Better and more effective aid
This week, donor countries and their partners in the developing world, as well as numerous civil society organisations, are meeting in Accra in Ghana for a high-level conference addressing the vital question how aid can be made to work better.
Donor countries and agencies that have committed to improving the lives of the world’s most disadvantaged people have, over the years, become concerned at the lack of impact they are seeing when compared with the magnitude of aid poured into making this happen.
The “Third High-Level Forum on Aid Effectiveness” with over 1,000 official delegates will try to reach agreement on an important document, the “Accra Agenda for Action” on how to make foreign aid to developing states more effective. In addition hundreds of representatives of NGOs and lobby organisations are descending on Accra for the conference.
Donor states have assisted the world's poorest nations to tackle poverty for many years. Yet the results have been mixed. Low agricultural production, disease, low levels of education and high population growth combined with weak administrative and judicial systems, and in some cases corruption, continue to hold back development.
A number of different issues will be tackled during the conference. One is the confusing number of projects, which is often taxing for the weak administration of small countries.
There are sometimes hundreds of monitoring missions descending on a country. The plethora of projects is taxing governments with limited capacity and hurts their ability to take control of their own development, say development experts. The solution is to have closer co-ordination between donors.
Another key factor is ownership. OECD experts conclude that developing countries must take the lead in the process to break their dependence on aid. Externally imposed solutions will not work, but there is consensus that when international donors put their efforts behind credible, national-led plans, the results follow.
Accountability, or rather the lack of it, from recipient countries has been the cause of real concern among donors and this has been obvious as the funds pledged are not usually what are actually handed over. In 2005, donors had committed to increase economic aid to Africa by US$25 billion. However, to date overseas development aid to Africa has only increased by US$7 billion and pledges for 2008/2009 total some US$4 billion. This is despite intense lobbying done by countries, NGOs and celebrities who identify with the movement to reduce poverty and AIDS in Africa.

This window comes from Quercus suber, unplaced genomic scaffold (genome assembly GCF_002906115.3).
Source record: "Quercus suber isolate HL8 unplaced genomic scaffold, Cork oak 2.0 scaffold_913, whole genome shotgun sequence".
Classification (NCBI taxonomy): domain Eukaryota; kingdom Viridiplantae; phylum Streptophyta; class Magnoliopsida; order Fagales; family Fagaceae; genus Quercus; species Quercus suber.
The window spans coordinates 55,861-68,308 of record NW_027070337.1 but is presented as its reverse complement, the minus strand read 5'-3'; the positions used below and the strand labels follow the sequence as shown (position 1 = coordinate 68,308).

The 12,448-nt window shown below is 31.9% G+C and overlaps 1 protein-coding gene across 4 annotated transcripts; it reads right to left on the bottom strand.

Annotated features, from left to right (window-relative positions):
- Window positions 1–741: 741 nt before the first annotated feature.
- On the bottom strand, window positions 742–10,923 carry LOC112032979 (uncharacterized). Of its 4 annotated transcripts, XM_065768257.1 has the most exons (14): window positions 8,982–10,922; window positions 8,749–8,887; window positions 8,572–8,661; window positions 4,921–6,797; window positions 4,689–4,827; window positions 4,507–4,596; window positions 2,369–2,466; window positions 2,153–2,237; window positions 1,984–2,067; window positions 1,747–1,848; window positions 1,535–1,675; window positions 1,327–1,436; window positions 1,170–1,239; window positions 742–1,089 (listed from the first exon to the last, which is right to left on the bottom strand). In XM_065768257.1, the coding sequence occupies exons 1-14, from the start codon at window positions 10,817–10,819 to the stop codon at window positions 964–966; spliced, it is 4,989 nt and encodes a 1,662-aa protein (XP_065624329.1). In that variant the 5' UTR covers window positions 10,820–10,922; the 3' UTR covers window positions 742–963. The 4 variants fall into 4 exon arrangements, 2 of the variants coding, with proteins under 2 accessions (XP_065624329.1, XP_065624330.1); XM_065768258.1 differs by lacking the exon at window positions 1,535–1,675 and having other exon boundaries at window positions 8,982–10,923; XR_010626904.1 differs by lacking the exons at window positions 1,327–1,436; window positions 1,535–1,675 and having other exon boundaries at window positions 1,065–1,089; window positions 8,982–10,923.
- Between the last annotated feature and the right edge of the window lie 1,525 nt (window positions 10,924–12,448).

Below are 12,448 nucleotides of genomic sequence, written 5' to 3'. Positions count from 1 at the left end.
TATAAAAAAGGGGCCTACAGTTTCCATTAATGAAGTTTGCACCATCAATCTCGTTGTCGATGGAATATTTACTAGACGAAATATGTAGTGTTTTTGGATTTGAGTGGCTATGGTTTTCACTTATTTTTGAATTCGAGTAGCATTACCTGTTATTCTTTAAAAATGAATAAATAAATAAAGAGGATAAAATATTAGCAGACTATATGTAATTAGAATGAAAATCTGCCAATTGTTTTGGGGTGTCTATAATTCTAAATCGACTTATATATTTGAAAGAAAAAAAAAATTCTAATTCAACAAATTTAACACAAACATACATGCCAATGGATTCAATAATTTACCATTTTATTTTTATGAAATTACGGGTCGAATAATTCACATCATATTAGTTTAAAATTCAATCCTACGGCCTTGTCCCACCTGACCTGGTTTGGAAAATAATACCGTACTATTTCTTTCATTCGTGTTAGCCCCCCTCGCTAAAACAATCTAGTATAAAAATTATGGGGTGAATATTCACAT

Participants at the conference will take stock of how much progress has been made since a 2005 aid effectiveness forum in Paris that tried to get donors to work together and support developing countries’ efforts to manage their own development.
Three years later, there has been progress, but “there is still too much inadequate coordination, fragmentation, and too much money flowing outside the budget,” says R. Kyle Peters, Director of Country Services of the World Bank. “The question is how can we work together more efficiently to support developing countries’ capacity to plan and direct their own development as well as lower the transaction costs on them.”
There are some successes to record: since 2000, three million more children survive each year, two million people receive treatment for HIV and Aids and millions more children are in school.
However, with the existence of over one billion of the world's inhabitants under threat due to rising fuel and food prices and the impact of climate change, a re-doubling of efforts will be needed if the goals are to be achieved. This is a key challenge.
There are also critics of the process who fear that the Accra Agenda for Action (AAA) will be watered down to almost nothing. The critics claim that the latest draft of the AAA has been stripped of any specific time-bound commitments to which donors can be held to account and the document has being seriously watered down. The Ministerial Communiqué is discussed by a so-called “Consensus group” made up of a mixture of representatives from donor countries, developing countries and multilateral organisations.